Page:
The Mobile Bay Combat

To the Editor of the New York Times:
      I think Mr. Martin Freeman is mistaken in his statement that an officer of the United States ship Seminole received the surrender of the rebel ram Tennessee. I think he will find it was Acting Volunteer Lieut. Pierre Gerand, who went into the fight in Mobile Bay on Aug. 5, 1864, on board the United States ship Ossipee, and that the surrender was made to his ship. The Tennessee did not go into the fight, but kept off. He volunteered and went into the fight on the Ossipee, and afterward returned to the Tenneesee, which was subsequently named the Mobile, on board which ship seven of us were put on being picked up by the tugboat Buckthorn after our ship had been destroyed by a rebel torpedo. Ours was the Tecumseh, a monitor, concerning which it was said all hands on board excepting 17 were lost. I know of six besides myself who were picked up by the same boat. I was with Lieut. Gerand when his vessel took as prisoners the rebel General Page and his officers and conveyed them to New Orleans, and I staid on board that ship until she returned to the Brooklyn Navy Yard. I think if Mr. Martin Freeman had been in that small boat with us, pulling between the United States steamer Metacomet and the rebel gunboat Selma, he would not have seen Admiral Farragut at all, much less have seen him lashed to the rigging.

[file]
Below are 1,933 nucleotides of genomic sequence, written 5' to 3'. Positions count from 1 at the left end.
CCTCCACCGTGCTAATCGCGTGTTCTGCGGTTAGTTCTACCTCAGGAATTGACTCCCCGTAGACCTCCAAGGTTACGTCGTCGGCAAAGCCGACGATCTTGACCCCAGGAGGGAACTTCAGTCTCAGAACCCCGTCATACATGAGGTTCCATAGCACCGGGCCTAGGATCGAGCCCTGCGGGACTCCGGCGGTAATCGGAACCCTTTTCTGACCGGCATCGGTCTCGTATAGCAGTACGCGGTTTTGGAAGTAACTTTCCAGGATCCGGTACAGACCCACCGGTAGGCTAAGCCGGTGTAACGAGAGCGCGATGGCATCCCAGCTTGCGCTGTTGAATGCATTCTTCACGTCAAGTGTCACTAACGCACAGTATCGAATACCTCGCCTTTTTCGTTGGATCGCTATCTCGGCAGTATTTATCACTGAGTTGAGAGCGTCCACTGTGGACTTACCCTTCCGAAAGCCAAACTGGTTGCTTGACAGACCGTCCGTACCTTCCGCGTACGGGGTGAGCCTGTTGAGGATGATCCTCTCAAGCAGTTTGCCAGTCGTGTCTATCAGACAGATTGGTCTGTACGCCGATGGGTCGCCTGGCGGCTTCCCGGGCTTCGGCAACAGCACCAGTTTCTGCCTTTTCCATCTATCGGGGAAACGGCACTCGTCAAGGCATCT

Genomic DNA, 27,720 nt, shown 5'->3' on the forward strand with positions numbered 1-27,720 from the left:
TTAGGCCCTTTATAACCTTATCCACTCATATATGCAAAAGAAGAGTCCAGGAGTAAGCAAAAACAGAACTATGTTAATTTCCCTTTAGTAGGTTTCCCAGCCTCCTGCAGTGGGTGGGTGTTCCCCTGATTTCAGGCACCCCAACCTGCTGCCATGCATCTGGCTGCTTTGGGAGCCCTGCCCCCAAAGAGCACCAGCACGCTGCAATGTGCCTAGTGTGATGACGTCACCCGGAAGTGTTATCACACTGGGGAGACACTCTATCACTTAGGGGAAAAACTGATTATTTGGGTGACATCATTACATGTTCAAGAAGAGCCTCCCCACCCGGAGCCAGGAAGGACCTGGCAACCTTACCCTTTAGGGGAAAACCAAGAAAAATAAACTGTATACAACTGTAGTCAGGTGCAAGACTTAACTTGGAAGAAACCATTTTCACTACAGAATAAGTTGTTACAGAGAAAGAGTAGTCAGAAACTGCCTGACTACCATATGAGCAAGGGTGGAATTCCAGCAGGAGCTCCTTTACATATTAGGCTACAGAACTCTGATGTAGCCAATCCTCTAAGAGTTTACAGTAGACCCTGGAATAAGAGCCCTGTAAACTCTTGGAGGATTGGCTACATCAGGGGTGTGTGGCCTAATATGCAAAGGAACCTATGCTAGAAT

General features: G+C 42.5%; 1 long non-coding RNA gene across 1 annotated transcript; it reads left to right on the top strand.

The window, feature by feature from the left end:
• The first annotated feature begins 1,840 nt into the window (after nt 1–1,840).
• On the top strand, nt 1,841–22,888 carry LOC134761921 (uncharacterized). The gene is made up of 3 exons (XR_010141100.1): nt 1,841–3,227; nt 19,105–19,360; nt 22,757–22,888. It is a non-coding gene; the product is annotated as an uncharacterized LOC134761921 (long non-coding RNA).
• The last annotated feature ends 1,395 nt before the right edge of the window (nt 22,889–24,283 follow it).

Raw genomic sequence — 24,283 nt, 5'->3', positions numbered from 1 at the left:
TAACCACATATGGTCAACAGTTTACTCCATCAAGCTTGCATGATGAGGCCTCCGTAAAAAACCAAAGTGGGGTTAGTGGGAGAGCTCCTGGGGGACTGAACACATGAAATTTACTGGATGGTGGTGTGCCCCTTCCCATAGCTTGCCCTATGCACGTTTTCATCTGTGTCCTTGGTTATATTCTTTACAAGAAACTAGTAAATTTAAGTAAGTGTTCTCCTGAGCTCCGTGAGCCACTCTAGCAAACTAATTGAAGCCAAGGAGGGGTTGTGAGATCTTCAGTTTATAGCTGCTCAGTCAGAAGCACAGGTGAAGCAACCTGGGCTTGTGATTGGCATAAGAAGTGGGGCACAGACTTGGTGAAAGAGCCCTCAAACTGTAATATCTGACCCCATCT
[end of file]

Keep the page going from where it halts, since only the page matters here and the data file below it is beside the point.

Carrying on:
From one of the saved of the United States monitor Tecumseh, commanded by Capt. Tunis Craven, who went down on that morning with his Chief Engineer, John Farron.
Thursday, June 2, 1887.

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